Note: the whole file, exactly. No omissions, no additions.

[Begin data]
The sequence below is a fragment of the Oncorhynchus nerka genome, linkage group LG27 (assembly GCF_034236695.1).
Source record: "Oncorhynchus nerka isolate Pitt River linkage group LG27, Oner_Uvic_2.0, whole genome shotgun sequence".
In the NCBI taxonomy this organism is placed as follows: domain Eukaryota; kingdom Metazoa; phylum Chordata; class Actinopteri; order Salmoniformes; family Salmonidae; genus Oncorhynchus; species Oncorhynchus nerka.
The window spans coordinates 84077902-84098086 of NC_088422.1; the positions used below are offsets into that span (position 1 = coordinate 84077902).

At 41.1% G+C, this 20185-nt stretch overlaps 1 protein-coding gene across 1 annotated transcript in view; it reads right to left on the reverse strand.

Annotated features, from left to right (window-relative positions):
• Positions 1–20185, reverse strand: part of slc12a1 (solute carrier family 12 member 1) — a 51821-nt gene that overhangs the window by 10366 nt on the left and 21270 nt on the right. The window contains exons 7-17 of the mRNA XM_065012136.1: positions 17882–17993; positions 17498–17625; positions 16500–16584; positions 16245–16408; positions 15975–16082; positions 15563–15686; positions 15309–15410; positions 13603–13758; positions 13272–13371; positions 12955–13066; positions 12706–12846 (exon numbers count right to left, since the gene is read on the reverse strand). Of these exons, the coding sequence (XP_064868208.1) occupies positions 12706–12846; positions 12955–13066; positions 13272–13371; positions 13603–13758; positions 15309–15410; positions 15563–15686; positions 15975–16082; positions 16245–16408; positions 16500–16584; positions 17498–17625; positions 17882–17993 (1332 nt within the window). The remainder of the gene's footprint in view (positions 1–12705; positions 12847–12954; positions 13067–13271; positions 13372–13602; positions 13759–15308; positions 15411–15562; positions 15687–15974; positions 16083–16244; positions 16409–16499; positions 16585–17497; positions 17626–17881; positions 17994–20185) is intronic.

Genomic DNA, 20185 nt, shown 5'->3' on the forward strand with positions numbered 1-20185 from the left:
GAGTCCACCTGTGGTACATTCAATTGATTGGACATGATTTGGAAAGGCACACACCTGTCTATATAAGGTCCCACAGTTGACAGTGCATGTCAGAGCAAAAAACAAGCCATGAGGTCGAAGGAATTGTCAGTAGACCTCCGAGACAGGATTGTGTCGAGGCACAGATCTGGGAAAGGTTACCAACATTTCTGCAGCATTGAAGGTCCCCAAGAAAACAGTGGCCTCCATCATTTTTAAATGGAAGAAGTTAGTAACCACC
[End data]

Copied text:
The sequence below is a fragment of the Oncorhynchus nerka genome, linkage group LG27 (assembly GCF_034236695.1).
Source record: "Oncorhynchus nerka isolate Pitt River linkage group LG27, Oner_Uvic_2.0, whole genome shotgun sequence".
In the NCBI taxonomy this organism is placed as follows: domain Eukaryota; kingdom Metazoa; phylum Chordata; class Actinopteri; order Salmoniformes; family Salmonidae; genus Oncorhynchus; species Oncorhynchus nerka.
The window spans coordinates 84077902-84098086 of NC_088422.1; the positions used below are offsets into that span (position 1 = coordinate 84077902).

At 41.1% G+C, this 20185-nt stretch overlaps 1 protein-coding gene across 1 annotated transcript in view; it reads right to left on the reverse strand.

Annotated features, from left to right (window-relative positions):
• Positions 1–20185, reverse strand: part of slc12a1 (solute carrier family 12 member 1) — a 51821-nt gene that overhangs the window by 10366 nt on the left and 21270 nt on the right. The window contains exons 7-17 of the mRNA XM_065012136.1: positions 17882–17993; positions 17498–17625; positions 16500–16584; positions 16245–16408; positions 15975–16082; positions 15563–15686; positions 15309–15410; positions 13603–13758; positions 13272–13371; positions 12955–13066; positions 12706–12846 (exon numbers count right to left, since the gene is read on the reverse strand). Of these exons, the coding sequence (XP_064868208.1) occupies positions 12706–12846; positions 12955–13066; positions 13272–13371; positions 13603–13758; positions 15309–15410; positions 15563–15686; positions 15975–16082; positions 16245–16408; positions 16500–16584; positions 17498–17625; positions 17882–17993 (1332 nt within the window). The remainder of the gene's footprint in view (positions 1–12705; positions 12847–12954; positions 13067–13271; positions 13372–13602; positions 13759–15308; positions 15411–15562; positions 15687–15974; positions 16083–16244; positions 16409–16499; positions 16585–17497; positions 17626–17881; positions 17994–20185) is intronic.

Genomic DNA, 20185 nt, shown 5'->3' on the forward strand with positions numbered 1-20185 from the left:
GAGTCCACCTGTGGTACATTCAATTGATTGGACATGATTTGGAAAGGCACACACCTGTCTATATAAGGTCCCACAGTTGACAGTGCATGTCAGAGCAAAAAACAAGCCATGAGGTCGAAGGAATTGTCAGTAGACCTCCGAGACAGGATTGTGTCGAGGCACAGATCTGGGAAAGGTTACCAACATTTCTGCAGCATTGAAGGTCCCCAAGAAAACAGTGGCCTCCATCATTTTTAAATGGAAGAAGTTAGTAACCACC